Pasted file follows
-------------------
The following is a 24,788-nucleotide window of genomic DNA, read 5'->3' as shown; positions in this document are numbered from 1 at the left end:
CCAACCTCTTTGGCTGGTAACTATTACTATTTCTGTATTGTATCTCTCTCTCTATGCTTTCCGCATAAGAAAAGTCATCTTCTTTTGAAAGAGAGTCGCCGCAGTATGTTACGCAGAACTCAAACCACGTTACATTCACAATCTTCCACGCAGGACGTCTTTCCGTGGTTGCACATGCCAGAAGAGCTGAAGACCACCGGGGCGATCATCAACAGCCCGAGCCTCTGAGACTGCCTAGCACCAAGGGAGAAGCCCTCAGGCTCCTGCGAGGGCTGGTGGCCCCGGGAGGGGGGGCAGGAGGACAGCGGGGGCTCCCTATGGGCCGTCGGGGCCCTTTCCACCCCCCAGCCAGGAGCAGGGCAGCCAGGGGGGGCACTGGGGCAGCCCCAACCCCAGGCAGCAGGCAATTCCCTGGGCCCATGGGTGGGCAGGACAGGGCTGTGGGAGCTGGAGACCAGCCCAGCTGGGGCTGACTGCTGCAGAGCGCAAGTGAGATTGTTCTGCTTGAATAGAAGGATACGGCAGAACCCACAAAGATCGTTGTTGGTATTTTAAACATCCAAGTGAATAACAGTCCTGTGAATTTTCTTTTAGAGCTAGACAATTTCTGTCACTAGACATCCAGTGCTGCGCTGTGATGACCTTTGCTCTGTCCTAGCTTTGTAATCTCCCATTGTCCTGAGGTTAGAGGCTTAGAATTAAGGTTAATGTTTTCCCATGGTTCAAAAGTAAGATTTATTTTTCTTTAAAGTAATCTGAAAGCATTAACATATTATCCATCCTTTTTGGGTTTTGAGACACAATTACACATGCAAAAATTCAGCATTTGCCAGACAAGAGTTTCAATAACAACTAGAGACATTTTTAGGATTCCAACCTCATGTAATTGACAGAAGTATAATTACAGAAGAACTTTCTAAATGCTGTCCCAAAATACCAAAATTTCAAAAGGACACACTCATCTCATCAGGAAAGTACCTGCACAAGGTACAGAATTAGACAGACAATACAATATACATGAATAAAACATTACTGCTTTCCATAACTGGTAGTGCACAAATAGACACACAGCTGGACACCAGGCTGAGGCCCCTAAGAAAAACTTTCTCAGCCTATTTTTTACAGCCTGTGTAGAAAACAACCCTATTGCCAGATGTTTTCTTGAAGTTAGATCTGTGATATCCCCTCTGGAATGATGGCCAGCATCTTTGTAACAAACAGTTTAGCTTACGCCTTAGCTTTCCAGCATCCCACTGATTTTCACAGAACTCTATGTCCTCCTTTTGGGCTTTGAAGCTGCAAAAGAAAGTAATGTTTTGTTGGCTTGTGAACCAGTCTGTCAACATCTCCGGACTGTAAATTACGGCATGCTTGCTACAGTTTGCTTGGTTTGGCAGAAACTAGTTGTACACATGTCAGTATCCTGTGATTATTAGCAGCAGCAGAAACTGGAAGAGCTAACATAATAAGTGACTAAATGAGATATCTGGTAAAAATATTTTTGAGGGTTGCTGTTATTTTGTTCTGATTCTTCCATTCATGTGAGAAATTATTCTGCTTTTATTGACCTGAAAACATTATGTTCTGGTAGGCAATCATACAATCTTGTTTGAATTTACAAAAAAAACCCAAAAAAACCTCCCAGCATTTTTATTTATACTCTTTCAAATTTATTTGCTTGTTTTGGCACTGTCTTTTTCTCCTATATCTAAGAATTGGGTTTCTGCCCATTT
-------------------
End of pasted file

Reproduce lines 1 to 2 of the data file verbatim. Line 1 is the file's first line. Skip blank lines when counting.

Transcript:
The following is a 24,788-nucleotide window of genomic DNA, read 5'->3' as shown; positions in this document are numbered from 1 at the left end:
CCAACCTCTTTGGCTGGTAACTATTACTATTTCTGTATTGTATCTCTCTCTCTATGCTTTCCGCATAAGAAAAGTCATCTTCTTTTGAAAGAGAGTCGCCGCAGTATGTTACGCAGAACTCAAACCACGTTACATTCACAATCTTCCACGCAGGACGTCTTTCCGTGGTTGCACATGCCAGAAGAGCTGAAGACCACCGGGGCGATCATCAACAGCCCGAGCCTCTGAGACTGCCTAGCACCAAGGGAGAAGCCCTCAGGCTCCTGCGAGGGCTGGTGGCCCCGGGAGGGGGGGCAGGAGGACAGCGGGGGCTCCCTATGGGCCGTCGGGGCCCTTTCCACCCCCCAGCCAGGAGCAGGGCAGCCAGGGGGGGCACTGGGGCAGCCCCAACCCCAGGCAGCAGGCAATTCCCTGGGCCCATGGGTGGGCAGGACAGGGCTGTGGGAGCTGGAGACCAGCCCAGCTGGGGCTGACTGCTGCAGAGCGCAAGTGAGATTGTTCTGCTTGAATAGAAGGATACGGCAGAACCCACAAAGATCGTTGTTGGTATTTTAAACATCCAAGTGAATAACAGTCCTGTGAATTTTCTTTTAGAGCTAGACAATTTCTGTCACTAGACATCCAGTGCTGCGCTGTGATGACCTTTGCTCTGTCCTAGCTTTGTAATCTCCCATTGTCCTGAGGTTAGAGGCTTAGAATTAAGGTTAATGTTTTCCCATGGTTCAAAAGTAAGATTTATTTTTCTTTAAAGTAATCTGAAAGCATTAACATATTATCCATCCTTTTTGGGTTTTGAGACACAATTACACATGCAAAAATTCAGCATTTGCCAGACAAGAGTTTCAATAACAACTAGAGACATTTTTAGGATTCCAACCTCATGTAATTGACAGAAGTATAATTACAGAAGAACTTTCTAAATGCTGTCCCAAAATACCAAAATTTCAAAAGGACACACTCATCTCATCAGGAAAGTACCTGCACAAGGTACAGAATTAGACAGACAATACAATATACATGAATAAAACATTACTGCTTTCCATAACTGGTAGTGCACAAATAGACACACAGCTGGACACCAGGCTGAGGCCCCTAAGAAAAACTTTCTCAGCCTATTTTTTACAGCCTGTGTAGAAAACAACCCTATTGCCAGATGTTTTCTTGAAGTTAGATCTGTGATATCCCCTCTGGAATGATGGCCAGCATCTTTGTAACAAACAGTTTAGCTTACGCCTTAGCTTTCCAGCATCCCACTGATTTTCACAGAACTCTATGTCCTCCTTTTGGGCTTTGAAGCTGCAAAAGAAAGTAATGTTTTGTTGGCTTGTGAACCAGTCTGTCAACATCTCCGGACTGTAAATTACGGCATGCTTGCTACAGTTTGCTTGGTTTGGCAGAAACTAGTTGTACACATGTCAGTATCCTGTGATTATTAGCAGCAGCAGAAACTGGAAGAGCTAACATAATAAGTGACTAAATGAGATATCTGGTAAAAATATTTTTGAGGGTTGCTGTTATTTTGTTCTGATTCTTCCATTCATGTGAGAAATTATTCTGCTTTTATTGACCTGAAAACATTATGTTCTGGTAGGCAATCATACAATCTTGTTTGAATTTACAAAAAAAACCCAAAAAAACCTCCCAGCATTTTTATTTATACTCTTTCAAATTTATTTGCTTGTTTTGGCACTGTCTTTTTCTCCTATATCTAAGAATTGGGTTTCTGCCCATTT